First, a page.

Basically, the “Moriarty Problem”, such that I’ve defined it, talks about the struggle that adaptations of Sherlock Holmes stories face when, after having offered their take on Moriarty (arguably the most famous literary villain ever), they have to move on to a new villain – the problem being the struggle to put forward a character that’s equally as impactful or memorable as their take on Moriarty.

Certainly, if we limit our pool to Elementary and Sherlock, both shows struggled; I liked Magnussen, though admittedly was less sure about Eurus, though I don’t think it’s difficult to argue that Andrew Scott‘s Moriarty overshadowed them both. The same is true with Elementary, where none of the subsequent villains have had the same impact as Natalie Dormer‘s Moriarty (though you can make the reasonable argument that they didn’t try to have villains in the same way, I suppose).

So, what this article talks about is the way in which Elementary found a way to avoid that problem with its latest villain character, Michael. Admittedly you could probably argue that what they do, and the point I talk around making, is essentially just to do an alternate take on the basic idea of Moriarty within the confines of their show.

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How The Good Fight found clarity in chaos, and answers in absurdity

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The Good Fight’s title sequence is instructive. Set to a frantic score by David Buckley, it marries ordered elegance with violent disruption; a vase of flowers, phones, a gavel and so on all explode, their pieces scattered. A vibrant red claret from a shattering wine glass fills the screen, and dust and ash float across a dark background.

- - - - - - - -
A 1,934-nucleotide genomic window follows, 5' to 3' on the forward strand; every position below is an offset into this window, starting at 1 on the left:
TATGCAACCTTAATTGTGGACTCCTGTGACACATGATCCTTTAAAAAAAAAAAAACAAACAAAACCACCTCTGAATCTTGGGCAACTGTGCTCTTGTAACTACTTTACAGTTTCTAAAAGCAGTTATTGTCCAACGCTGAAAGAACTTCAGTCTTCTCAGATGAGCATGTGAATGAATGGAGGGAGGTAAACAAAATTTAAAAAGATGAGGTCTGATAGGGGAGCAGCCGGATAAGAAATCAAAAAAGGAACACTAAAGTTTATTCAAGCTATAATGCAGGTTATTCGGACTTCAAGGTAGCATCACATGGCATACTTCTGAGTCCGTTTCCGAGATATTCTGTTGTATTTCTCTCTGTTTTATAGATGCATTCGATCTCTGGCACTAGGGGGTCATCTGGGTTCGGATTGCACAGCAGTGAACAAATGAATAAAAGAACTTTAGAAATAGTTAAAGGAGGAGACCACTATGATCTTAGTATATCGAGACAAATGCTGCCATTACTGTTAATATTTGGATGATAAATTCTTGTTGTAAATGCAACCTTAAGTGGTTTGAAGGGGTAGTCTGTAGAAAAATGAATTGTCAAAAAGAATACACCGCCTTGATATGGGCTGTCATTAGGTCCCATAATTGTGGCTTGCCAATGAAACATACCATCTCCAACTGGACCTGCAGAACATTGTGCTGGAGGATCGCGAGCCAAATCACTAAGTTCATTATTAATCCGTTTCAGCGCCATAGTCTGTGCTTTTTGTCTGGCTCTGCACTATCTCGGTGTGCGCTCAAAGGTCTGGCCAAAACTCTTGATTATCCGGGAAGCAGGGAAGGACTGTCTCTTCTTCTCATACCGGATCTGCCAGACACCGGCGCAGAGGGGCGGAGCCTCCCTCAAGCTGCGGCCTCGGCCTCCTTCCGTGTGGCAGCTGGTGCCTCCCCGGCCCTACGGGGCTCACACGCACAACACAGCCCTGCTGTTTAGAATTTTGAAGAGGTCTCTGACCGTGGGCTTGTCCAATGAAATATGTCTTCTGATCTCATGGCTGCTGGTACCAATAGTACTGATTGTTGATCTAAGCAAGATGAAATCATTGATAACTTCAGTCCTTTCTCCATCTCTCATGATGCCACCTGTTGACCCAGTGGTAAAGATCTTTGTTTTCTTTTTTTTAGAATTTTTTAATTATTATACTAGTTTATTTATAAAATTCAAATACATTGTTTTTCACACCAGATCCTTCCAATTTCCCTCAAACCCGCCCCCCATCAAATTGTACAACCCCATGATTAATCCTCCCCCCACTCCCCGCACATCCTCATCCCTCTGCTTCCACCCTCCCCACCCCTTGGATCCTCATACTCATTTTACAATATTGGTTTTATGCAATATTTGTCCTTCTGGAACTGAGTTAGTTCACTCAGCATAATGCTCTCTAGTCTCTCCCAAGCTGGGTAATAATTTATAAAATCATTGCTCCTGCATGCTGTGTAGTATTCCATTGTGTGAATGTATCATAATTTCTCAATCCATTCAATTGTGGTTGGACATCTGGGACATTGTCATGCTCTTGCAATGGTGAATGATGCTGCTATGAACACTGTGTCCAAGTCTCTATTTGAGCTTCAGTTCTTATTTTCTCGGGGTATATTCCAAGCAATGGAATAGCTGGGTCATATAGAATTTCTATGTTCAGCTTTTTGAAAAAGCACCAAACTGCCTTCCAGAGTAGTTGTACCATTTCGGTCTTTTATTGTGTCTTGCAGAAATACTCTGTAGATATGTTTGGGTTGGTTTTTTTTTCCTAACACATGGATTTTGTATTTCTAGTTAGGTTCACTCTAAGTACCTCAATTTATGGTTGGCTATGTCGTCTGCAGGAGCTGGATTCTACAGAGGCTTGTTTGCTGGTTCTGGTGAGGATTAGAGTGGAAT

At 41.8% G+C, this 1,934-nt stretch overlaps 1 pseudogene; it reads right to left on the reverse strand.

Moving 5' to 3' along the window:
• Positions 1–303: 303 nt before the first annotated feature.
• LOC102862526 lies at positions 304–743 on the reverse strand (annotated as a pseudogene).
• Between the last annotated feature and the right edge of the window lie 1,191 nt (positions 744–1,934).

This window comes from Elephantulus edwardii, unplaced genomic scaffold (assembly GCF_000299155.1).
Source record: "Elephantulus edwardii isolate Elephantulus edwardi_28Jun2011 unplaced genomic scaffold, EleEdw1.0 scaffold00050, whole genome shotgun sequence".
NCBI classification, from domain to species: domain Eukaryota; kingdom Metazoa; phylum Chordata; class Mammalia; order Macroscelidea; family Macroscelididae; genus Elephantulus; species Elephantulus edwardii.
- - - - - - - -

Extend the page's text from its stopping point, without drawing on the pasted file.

What it is, in effect, is a means to set the stage. It establishes chaos as the status quo. And then it begs the question: what next?

Where last year The Good Fight heralded a need to fight, it now turns to a different question: how can you fight? Again, the title sequence is instructive, having been fine tuned since last year; the television screens, added to the explosive line-up this season, juxtapose the absurdity of Putin’s overly macho image with the chilling horror of Charlottesville marchers. It’s a world where the awful and the absurd are so often the same; it’s a world ripped from the headlines, after all. As Diane Lockhart (The Good Fight’s inimitable lead, Christine Baranski) notes, “I used to laugh at the absurdity of the news. Now I’m all laughed out”.

I love love love The Good FightIt’s one of my favourite shows of the past two years; ahead of writing this article I spent a whole day rewatching episodes of season 2 and, while I normally hate binge-watching television, it was genuinely the most fun I’d had in ages.

The ending of this piece is perhaps a little weak; I think there’s a thread of connective tissue that I didn’t quite get right, which hampers that conclusion a little. A few days later I worked out how to fix it, though… and then promptly forget it, which is irritating.

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5 years on, can we settle the question – is Elementary better than Sherlock?

elementary sherlock jonny lee miller lucy liu benedict cumberbatch martin freeman steven moffat which is better elementary vs sherlock

Today marks five years since the first episode of Elementary – the American retelling of Sherlock Holmes, set in the modern day and starring Jonny Lee Miller and Lucy Liu. 

Since that first episode, it’s been repeatedly compared to Sherlock – the British retelling of Sherlock Holmes, set in the modern day, and starring Benedict Cumberbatch and Martin Freeman. It also first aired a few years before Elementary, leading to more than one accusation of copying. 

So, with Elementary about to enter its sixth season, and Sherlock seemingly finished for the time being, can we finally settle the question – which is better?